The impact of robots on human life is evident everywhere, from service sectors such as healthcare and retail, to industrial settings like automobile manufacturing. But it’s one thing to leverage robots as helpers — it’s another to connect with them emotionally, which could lead to better trust.
Researchers at the Georgia Institute of Technology found that embedding emotion-driven sounds and gestures in robotic arms help establish trust and likability between humans and their AI counterparts. They have explored these connections not only in the lab but also on the live-performance stage in a unique collaboration with Kennesaw State University.
With National Science Foundation funding, Georgia Tech music technology researchers have programmed a “FOREST” of improvising robot musicians and dancers who interact with human partners. The results of their research have been conditionally accepted for publication in the open-access journal, Frontiers in Robotics and AI.
“It was fascinating to see how choreographers and dancers who are not surrounded by technology on a daily basis learn to trust and slowly build a relationship with our robotic artists,” said Gil Weinberg, founder and director of the Georgia Tech Center for Music Technology in the College of Design and the principal investigator on the project. “When you bring this kind of interesting, interdisciplinary work together and merge different disciplines, it hopefully will inspire new advances in the fields of dance, music, and robotics.”
Georgia Tech hopes to take the FOREST performance to the global stage, first in Atlanta with a free concert at Georgia Tech’s campus on Dec. 11 featuring student work, then in Israel and other locations to be announced.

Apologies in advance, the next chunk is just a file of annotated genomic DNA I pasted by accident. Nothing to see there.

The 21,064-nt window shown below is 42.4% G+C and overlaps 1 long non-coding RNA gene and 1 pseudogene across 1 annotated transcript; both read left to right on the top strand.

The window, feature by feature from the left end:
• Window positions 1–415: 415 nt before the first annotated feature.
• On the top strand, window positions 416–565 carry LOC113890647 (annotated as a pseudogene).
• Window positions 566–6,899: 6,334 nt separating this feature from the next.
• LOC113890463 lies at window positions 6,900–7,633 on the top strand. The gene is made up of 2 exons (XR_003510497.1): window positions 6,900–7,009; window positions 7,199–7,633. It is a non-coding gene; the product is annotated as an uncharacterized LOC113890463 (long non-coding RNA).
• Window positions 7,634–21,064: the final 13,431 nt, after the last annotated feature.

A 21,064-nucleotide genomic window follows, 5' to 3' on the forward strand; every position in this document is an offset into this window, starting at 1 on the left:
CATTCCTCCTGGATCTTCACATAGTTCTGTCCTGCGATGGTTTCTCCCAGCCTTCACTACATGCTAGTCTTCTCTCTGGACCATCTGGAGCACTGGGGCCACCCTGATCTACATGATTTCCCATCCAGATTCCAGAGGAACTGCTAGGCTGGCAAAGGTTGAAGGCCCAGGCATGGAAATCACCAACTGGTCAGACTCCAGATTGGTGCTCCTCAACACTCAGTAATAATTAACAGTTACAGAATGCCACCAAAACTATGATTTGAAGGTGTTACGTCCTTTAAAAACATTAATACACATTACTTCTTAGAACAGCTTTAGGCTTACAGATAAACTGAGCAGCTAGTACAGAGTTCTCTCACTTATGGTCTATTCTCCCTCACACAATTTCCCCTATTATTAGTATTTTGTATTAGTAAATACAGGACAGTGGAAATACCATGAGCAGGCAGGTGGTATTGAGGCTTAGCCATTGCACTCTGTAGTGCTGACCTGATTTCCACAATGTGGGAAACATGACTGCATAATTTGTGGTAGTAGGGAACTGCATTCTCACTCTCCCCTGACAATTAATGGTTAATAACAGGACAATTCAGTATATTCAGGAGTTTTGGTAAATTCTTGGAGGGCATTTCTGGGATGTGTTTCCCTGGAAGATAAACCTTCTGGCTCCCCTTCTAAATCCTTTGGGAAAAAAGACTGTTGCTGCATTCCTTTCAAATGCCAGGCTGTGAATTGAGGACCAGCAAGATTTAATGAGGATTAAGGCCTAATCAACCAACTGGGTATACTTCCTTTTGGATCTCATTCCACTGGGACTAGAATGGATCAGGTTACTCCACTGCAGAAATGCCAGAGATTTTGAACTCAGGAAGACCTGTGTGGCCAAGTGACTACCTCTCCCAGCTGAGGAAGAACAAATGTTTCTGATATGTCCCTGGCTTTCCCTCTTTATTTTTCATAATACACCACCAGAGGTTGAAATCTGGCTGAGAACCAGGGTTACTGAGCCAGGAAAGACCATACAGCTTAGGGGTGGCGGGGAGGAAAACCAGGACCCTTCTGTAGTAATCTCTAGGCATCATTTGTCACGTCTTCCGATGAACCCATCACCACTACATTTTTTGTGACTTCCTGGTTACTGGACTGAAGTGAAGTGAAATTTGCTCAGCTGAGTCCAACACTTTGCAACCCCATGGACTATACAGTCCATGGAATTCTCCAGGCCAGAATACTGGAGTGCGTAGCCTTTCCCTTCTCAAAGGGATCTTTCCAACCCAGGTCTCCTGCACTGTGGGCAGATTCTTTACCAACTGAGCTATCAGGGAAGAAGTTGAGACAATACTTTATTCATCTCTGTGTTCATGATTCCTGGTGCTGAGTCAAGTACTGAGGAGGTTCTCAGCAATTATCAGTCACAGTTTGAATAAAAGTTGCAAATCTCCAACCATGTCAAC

According to the researchers, the FOREST robots and accompanying musical robots are not rigid mimickers of human melody and movement. Rather, they exhibit a remarkable level of emotional expression and human-like gesture fluency — what the researchers call “emotional prosody and gesture” to project emotions and build trust.
“The big thing we really wanted to focus on was capturing natural emotion,” said music technology graduate student Amit Rogel. “One of my main challenges was to make the robot look as if it’s moving like a human.”
Rogel designed a new framework to guide the robots’ emotion-driven motions based on human gestures. Donning a motion capture suit and recording body movements, he mapped each movement to different degrees of freedom. He and the other researchers soon learned that as one part of the body moves, other body parts make small corrections.
“We tried modeling just how a human would follow after adding a slight movement so when you change different parameters on each joint, it will react to a primary joint moving.”
The team then scaled it into a more lifelike, dance-like scenario that would capture the fluid motion in each robot.
The other part of the FOREST project involved getting robots to project emotion through sound.
“The idea for my research came from the question, ‘How can robots talk without language?’” recalled Richard Savery, a 2021 Georgia Tech doctoral graduate of the music technology program who assisted in writing the original NSF proposal.